1968: The D'Oliveira Affair exposes apartheid
The story of Basil D'Oliveira is one of the most romantic in the history of sport. A non-white man is prevented by apartheid from displaying his exceptional cricketing talents in his native South Africa. So he travels to Britain, where he endures a period of misery and loneliness before his genius is fully recognised and he is selected to play for England.
This part of the story is a fairytale come true. But D'Oliveira's selection for England was more than a dream: it was also a political statement, because it smashed the apartheid myth about the superiority of the white race. Elements of the British cricketing establishment were sympathetic to the apartheid regime, and he was initially omitted by MCC's selectors from the tour party for South Africa in 1968-69, despite having made 158 against Australia in the final Test of the summer. But when seamer Tom Cartwright pulled out of the trip, D'Oliveira was chosen to replace him. South Africa cancelled the tour.
The consequences of the international row that followed were enormous. Large sections of the British public were educated about the brutality and ugliness of racism. South African sporting links with England were broken off. The isolation of the apartheid regime deepened. Through it all, D'Oliveira maintained his integrity, and displayed a palpable decency in a crisis that transcended sport and helped bring an unspeakably evil social system to an end. PETER OBORNE
From Wisden 1969: The D'Oliveira Case, by Michael Melford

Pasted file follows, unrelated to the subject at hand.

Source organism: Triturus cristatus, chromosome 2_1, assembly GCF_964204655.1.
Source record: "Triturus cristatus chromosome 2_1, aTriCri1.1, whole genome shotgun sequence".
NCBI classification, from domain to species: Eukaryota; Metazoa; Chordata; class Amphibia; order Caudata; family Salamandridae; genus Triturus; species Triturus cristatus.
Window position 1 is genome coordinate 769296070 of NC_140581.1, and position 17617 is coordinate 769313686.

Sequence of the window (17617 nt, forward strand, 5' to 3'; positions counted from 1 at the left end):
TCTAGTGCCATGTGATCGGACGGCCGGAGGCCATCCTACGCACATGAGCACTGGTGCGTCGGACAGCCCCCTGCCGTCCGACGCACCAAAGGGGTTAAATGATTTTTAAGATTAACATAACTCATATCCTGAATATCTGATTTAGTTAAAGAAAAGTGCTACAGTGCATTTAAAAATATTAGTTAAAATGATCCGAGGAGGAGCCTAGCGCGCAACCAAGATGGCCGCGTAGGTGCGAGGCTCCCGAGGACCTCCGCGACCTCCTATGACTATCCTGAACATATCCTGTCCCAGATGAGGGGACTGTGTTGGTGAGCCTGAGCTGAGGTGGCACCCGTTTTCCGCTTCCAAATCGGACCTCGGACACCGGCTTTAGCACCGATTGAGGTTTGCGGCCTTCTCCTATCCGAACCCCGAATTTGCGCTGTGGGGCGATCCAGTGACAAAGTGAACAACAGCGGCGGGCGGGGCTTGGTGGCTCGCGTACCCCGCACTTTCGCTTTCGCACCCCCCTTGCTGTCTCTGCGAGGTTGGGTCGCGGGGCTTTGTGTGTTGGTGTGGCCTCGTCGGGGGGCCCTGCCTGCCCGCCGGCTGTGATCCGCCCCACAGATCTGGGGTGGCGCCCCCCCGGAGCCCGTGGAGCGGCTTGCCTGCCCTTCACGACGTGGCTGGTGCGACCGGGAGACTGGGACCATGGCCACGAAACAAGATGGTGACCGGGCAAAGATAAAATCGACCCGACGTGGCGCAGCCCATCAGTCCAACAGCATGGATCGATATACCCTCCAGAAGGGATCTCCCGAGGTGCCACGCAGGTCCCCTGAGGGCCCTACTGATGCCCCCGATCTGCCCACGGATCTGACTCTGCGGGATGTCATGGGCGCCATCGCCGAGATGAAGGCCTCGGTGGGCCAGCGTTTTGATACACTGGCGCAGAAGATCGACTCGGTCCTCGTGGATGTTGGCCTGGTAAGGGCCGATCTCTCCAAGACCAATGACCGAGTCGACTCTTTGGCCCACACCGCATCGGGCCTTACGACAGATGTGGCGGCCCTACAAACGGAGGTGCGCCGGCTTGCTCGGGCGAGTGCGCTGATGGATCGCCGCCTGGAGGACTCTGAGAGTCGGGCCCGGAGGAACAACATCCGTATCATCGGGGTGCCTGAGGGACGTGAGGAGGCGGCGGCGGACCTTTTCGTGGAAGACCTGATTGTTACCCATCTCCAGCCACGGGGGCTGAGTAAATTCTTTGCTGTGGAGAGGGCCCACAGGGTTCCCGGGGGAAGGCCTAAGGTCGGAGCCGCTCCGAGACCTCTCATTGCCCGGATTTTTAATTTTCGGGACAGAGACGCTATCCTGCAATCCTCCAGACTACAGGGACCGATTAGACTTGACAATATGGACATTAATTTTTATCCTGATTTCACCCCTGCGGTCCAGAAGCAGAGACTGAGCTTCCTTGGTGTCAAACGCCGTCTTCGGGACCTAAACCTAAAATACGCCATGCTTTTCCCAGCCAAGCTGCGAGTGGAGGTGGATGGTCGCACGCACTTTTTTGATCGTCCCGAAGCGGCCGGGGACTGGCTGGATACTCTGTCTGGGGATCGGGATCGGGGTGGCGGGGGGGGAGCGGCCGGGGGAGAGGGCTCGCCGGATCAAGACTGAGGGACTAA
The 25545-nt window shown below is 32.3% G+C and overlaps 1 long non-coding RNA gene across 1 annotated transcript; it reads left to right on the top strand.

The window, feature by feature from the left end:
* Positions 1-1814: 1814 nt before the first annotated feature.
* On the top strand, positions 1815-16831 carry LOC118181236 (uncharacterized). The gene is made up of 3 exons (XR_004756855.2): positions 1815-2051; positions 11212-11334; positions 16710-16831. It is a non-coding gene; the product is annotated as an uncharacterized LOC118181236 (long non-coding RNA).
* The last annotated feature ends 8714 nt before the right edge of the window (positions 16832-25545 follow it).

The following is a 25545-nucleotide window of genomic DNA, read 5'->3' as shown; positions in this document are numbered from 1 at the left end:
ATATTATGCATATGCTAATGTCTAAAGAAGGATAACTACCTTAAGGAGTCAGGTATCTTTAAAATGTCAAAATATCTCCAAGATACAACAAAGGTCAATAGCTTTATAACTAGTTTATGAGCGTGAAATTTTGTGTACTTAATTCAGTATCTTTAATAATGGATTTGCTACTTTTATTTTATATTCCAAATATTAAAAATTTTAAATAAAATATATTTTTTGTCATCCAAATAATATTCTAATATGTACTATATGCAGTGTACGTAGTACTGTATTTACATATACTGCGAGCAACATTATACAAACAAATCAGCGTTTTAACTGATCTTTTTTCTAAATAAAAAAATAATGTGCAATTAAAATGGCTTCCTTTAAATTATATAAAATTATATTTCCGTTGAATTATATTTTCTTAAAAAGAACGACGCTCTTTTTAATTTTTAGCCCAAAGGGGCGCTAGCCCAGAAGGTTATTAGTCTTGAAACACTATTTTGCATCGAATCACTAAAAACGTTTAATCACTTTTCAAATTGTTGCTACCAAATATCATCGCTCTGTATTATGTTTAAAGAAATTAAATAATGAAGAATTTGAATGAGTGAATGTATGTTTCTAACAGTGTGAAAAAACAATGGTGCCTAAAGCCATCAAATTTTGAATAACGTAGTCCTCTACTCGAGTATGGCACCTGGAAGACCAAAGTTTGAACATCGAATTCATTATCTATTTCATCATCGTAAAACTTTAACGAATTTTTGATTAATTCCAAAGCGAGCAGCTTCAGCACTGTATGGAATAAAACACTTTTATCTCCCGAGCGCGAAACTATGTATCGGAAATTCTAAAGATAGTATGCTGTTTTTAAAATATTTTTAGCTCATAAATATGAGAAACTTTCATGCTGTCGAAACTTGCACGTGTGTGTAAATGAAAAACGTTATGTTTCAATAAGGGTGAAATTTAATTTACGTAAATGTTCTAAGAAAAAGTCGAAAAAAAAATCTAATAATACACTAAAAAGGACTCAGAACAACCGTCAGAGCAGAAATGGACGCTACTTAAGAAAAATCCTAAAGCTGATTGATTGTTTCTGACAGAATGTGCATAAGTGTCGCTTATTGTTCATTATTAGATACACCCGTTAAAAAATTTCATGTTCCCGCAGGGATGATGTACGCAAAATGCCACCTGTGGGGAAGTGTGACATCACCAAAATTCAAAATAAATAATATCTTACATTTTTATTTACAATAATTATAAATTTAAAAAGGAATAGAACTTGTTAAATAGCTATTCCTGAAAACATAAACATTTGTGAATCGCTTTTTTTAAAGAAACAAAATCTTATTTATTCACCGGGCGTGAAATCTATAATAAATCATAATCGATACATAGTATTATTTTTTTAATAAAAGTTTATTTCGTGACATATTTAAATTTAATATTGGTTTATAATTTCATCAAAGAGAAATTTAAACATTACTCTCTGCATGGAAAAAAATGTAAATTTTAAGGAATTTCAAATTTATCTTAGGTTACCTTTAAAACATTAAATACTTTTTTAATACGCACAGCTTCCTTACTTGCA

To the non-cricketing public, D'Oliveira's omission immediately after his innings at The Oval was largely incomprehensible. It was easy for many to assume political motives behind it and a bowing to South Africa's racial policies.
Basil D'Oliveira drives on his way to 158, England v Australia, 5th Test, The Oval, August 23, 1968
Basil D'Oliveira sparked a crisis that transcended sport © Getty Images
More knowledgeable cricketers were split between those who agreed that on technical grounds D'Oliveira was far from an automatic choice and who were doubtful if he would be any more effective in South Africa than he had been in the West Indies, and those who thought that after his successful comeback to Test cricket, it was "inhuman" not to pick him.
Some holding the latter opinion were also ready to see non-cricketing reasons for the omission... Much was said which was regretted later - four out of 19 members of MCC who resigned in protest applied for reinstatement within a few days - and Lord Fisher of Lambeth, the former Archbishop of Canterbury, was prompted to write to the Daily Telegraph condemning a leader "which appeared to cast doubt on the word of the selectors".
A group of 20 MCC members, the number required to call a special meeting of the club, asserted this right, co-opting the Rev. D. S. Sheppard as their main spokesman. For three weeks the affair simmered like an angry volcano.